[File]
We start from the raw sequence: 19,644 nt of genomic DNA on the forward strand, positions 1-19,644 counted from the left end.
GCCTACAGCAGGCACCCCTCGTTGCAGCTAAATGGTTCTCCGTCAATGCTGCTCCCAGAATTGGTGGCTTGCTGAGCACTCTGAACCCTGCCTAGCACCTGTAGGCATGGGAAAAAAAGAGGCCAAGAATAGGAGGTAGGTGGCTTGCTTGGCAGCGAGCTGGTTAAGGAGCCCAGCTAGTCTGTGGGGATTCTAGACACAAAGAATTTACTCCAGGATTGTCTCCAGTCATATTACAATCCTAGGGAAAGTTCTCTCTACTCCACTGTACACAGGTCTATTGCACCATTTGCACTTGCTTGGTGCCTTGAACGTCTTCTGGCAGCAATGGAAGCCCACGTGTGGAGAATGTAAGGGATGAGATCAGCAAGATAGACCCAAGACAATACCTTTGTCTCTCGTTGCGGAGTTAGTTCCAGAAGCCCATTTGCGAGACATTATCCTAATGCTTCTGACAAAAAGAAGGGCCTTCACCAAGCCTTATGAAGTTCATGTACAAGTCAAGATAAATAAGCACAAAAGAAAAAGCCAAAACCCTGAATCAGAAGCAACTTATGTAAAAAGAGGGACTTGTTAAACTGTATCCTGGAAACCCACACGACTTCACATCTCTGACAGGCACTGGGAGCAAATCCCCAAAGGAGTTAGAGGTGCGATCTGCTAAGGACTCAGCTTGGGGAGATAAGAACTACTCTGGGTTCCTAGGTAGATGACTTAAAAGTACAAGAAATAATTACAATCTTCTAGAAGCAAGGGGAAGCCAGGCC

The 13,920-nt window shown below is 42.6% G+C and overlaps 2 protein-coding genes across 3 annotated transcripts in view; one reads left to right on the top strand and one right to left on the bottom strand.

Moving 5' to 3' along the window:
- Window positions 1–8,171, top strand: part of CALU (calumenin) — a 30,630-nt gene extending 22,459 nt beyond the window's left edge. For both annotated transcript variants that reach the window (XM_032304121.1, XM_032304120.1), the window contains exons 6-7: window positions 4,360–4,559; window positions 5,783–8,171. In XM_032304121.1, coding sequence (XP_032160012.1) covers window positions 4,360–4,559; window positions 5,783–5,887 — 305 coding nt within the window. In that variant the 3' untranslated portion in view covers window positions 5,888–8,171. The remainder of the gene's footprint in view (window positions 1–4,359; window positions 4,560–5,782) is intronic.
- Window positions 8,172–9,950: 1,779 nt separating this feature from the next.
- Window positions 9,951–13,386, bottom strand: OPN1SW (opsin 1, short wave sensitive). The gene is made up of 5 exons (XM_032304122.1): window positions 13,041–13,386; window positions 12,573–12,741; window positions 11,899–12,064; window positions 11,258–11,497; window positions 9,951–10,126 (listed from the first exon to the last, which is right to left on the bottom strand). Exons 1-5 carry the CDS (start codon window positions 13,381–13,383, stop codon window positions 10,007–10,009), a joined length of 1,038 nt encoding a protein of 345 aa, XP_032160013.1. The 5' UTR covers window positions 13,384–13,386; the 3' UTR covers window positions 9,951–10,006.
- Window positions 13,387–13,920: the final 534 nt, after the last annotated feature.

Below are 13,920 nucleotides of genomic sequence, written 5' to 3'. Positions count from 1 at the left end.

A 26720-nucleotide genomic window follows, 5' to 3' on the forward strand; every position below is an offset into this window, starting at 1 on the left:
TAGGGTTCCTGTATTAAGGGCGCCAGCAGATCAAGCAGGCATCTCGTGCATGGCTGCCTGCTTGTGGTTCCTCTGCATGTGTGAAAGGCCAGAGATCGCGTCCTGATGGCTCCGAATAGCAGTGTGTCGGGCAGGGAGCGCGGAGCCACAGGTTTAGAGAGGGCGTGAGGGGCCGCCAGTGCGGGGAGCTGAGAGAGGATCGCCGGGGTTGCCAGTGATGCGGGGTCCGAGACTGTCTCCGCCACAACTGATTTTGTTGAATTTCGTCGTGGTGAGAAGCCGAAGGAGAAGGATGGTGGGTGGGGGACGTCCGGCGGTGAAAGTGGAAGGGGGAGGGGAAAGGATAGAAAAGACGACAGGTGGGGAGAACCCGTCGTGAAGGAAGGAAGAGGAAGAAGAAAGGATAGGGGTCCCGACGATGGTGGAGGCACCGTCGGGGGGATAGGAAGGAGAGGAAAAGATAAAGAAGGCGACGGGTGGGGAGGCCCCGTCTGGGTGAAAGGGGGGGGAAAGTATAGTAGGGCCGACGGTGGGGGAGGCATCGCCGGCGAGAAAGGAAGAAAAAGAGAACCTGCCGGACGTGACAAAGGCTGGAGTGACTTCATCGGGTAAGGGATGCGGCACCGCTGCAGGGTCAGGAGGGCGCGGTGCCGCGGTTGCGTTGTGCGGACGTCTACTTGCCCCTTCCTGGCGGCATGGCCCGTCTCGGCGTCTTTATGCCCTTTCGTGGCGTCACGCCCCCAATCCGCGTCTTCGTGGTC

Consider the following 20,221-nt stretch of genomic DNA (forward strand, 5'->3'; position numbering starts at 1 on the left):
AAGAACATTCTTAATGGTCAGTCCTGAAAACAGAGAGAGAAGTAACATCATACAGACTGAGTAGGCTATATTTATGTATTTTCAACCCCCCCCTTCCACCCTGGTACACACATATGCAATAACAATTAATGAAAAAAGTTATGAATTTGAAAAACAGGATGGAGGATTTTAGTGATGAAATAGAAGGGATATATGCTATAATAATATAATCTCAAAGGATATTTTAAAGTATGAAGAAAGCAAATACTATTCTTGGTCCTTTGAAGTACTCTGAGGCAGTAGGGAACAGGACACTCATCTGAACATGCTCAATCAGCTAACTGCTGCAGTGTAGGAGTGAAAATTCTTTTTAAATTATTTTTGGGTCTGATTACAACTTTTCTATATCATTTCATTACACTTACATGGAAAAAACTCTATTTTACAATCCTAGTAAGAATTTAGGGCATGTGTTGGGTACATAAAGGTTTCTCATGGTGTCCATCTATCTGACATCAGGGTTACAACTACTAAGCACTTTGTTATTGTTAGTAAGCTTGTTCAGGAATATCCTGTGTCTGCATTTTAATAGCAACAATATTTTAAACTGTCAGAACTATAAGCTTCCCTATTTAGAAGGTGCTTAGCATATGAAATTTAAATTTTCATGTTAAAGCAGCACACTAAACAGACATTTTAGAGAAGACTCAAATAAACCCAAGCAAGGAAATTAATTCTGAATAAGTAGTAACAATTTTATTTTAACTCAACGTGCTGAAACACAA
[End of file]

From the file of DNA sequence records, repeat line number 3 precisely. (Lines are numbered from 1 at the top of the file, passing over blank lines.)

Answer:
The 13,920-nt window shown below is 42.6% G+C and overlaps 2 protein-coding genes across 3 annotated transcripts in view; one reads left to right on the top strand and one right to left on the bottom strand.